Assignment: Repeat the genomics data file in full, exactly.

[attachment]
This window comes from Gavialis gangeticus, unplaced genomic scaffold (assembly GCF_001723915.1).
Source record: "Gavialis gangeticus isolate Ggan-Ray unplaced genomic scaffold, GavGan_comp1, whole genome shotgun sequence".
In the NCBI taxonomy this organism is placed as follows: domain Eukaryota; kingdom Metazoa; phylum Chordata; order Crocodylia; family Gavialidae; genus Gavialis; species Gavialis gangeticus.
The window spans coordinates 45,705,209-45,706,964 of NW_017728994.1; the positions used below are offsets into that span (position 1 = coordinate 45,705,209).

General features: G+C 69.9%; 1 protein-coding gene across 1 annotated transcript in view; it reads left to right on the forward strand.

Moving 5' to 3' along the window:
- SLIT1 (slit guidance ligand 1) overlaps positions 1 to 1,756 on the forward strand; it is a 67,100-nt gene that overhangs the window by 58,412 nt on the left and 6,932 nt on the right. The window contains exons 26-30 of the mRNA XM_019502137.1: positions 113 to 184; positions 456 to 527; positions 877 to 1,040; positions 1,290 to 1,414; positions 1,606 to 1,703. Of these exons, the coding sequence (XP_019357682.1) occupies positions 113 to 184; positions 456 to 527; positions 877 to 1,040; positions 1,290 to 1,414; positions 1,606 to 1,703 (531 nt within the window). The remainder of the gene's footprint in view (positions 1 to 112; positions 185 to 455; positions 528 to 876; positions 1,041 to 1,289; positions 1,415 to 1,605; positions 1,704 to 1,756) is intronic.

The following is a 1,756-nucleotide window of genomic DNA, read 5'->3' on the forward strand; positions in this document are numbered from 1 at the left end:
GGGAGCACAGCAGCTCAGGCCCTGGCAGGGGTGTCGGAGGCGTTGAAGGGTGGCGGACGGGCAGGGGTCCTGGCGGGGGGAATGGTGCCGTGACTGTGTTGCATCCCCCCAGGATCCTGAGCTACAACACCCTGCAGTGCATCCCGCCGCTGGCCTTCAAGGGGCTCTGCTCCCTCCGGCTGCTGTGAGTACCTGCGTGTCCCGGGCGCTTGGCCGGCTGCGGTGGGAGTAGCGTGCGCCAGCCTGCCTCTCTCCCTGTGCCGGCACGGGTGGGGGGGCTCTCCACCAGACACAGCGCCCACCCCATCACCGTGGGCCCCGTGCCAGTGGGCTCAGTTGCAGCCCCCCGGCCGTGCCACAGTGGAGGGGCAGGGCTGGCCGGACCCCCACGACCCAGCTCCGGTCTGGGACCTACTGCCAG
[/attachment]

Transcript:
This window comes from Gavialis gangeticus, unplaced genomic scaffold (assembly GCF_001723915.1).
Source record: "Gavialis gangeticus isolate Ggan-Ray unplaced genomic scaffold, GavGan_comp1, whole genome shotgun sequence".
In the NCBI taxonomy this organism is placed as follows: domain Eukaryota; kingdom Metazoa; phylum Chordata; order Crocodylia; family Gavialidae; genus Gavialis; species Gavialis gangeticus.
The window spans coordinates 45,705,209-45,706,964 of NW_017728994.1; the positions used below are offsets into that span (position 1 = coordinate 45,705,209).

General features: G+C 69.9%; 1 protein-coding gene across 1 annotated transcript in view; it reads left to right on the forward strand.

Moving 5' to 3' along the window:
- SLIT1 (slit guidance ligand 1) overlaps positions 1 to 1,756 on the forward strand; it is a 67,100-nt gene that overhangs the window by 58,412 nt on the left and 6,932 nt on the right. The window contains exons 26-30 of the mRNA XM_019502137.1: positions 113 to 184; positions 456 to 527; positions 877 to 1,040; positions 1,290 to 1,414; positions 1,606 to 1,703. Of these exons, the coding sequence (XP_019357682.1) occupies positions 113 to 184; positions 456 to 527; positions 877 to 1,040; positions 1,290 to 1,414; positions 1,606 to 1,703 (531 nt within the window). The remainder of the gene's footprint in view (positions 1 to 112; positions 185 to 455; positions 528 to 876; positions 1,041 to 1,289; positions 1,415 to 1,605; positions 1,704 to 1,756) is intronic.

The following is a 1,756-nucleotide window of genomic DNA, read 5'->3' on the forward strand; positions in this document are numbered from 1 at the left end:
GGGAGCACAGCAGCTCAGGCCCTGGCAGGGGTGTCGGAGGCGTTGAAGGGTGGCGGACGGGCAGGGGTCCTGGCGGGGGGAATGGTGCCGTGACTGTGTTGCATCCCCCCAGGATCCTGAGCTACAACACCCTGCAGTGCATCCCGCCGCTGGCCTTCAAGGGGCTCTGCTCCCTCCGGCTGCTGTGAGTACCTGCGTGTCCCGGGCGCTTGGCCGGCTGCGGTGGGAGTAGCGTGCGCCAGCCTGCCTCTCTCCCTGTGCCGGCACGGGTGGGGGGGCTCTCCACCAGACACAGCGCCCACCCCATCACCGTGGGCCCCGTGCCAGTGGGCTCAGTTGCAGCCCCCCGGCCGTGCCACAGTGGAGGGGCAGGGCTGGCCGGACCCCCACGACCCAGCTCCGGTCTGGGACCTACTGCCAG